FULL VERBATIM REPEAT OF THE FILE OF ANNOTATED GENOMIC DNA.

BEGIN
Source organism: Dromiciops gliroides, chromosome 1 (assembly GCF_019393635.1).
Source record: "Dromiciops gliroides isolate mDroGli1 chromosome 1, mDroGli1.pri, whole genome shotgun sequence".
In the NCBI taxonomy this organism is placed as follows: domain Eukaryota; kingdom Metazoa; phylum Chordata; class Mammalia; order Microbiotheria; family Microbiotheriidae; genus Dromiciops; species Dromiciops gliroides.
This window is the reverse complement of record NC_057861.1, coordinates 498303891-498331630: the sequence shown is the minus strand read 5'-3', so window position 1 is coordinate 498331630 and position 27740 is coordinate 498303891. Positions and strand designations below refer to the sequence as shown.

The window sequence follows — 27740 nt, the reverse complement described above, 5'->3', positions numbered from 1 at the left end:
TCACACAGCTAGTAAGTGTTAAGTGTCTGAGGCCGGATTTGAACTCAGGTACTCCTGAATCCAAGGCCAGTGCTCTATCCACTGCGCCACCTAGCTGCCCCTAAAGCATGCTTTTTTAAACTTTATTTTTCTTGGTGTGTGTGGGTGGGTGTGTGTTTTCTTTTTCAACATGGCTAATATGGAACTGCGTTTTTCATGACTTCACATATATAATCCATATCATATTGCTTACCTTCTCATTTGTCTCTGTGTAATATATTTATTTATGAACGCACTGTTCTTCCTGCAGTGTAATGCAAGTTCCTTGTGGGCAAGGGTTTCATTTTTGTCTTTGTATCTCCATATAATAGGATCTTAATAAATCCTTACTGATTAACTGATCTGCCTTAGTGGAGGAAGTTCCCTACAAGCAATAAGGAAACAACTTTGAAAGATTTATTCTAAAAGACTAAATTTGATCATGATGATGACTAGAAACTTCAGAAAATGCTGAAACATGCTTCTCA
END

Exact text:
Source organism: Dromiciops gliroides, chromosome 1 (assembly GCF_019393635.1).
Source record: "Dromiciops gliroides isolate mDroGli1 chromosome 1, mDroGli1.pri, whole genome shotgun sequence".
In the NCBI taxonomy this organism is placed as follows: domain Eukaryota; kingdom Metazoa; phylum Chordata; class Mammalia; order Microbiotheria; family Microbiotheriidae; genus Dromiciops; species Dromiciops gliroides.
This window is the reverse complement of record NC_057861.1, coordinates 498303891-498331630: the sequence shown is the minus strand read 5'-3', so window position 1 is coordinate 498331630 and position 27740 is coordinate 498303891. Positions and strand designations below refer to the sequence as shown.

The window sequence follows — 27740 nt, the reverse complement described above, 5'->3', positions numbered from 1 at the left end:
TCACACAGCTAGTAAGTGTTAAGTGTCTGAGGCCGGATTTGAACTCAGGTACTCCTGAATCCAAGGCCAGTGCTCTATCCACTGCGCCACCTAGCTGCCCCTAAAGCATGCTTTTTTAAACTTTATTTTTCTTGGTGTGTGTGGGTGGGTGTGTGTTTTCTTTTTCAACATGGCTAATATGGAACTGCGTTTTTCATGACTTCACATATATAATCCATATCATATTGCTTACCTTCTCATTTGTCTCTGTGTAATATATTTATTTATGAACGCACTGTTCTTCCTGCAGTGTAATGCAAGTTCCTTGTGGGCAAGGGTTTCATTTTTGTCTTTGTATCTCCATATAATAGGATCTTAATAAATCCTTACTGATTAACTGATCTGCCTTAGTGGAGGAAGTTCCCTACAAGCAATAAGGAAACAACTTTGAAAGATTTATTCTAAAAGACTAAATTTGATCATGATGATGACTAGAAACTTCAGAAAATGCTGAAACATGCTTCTCA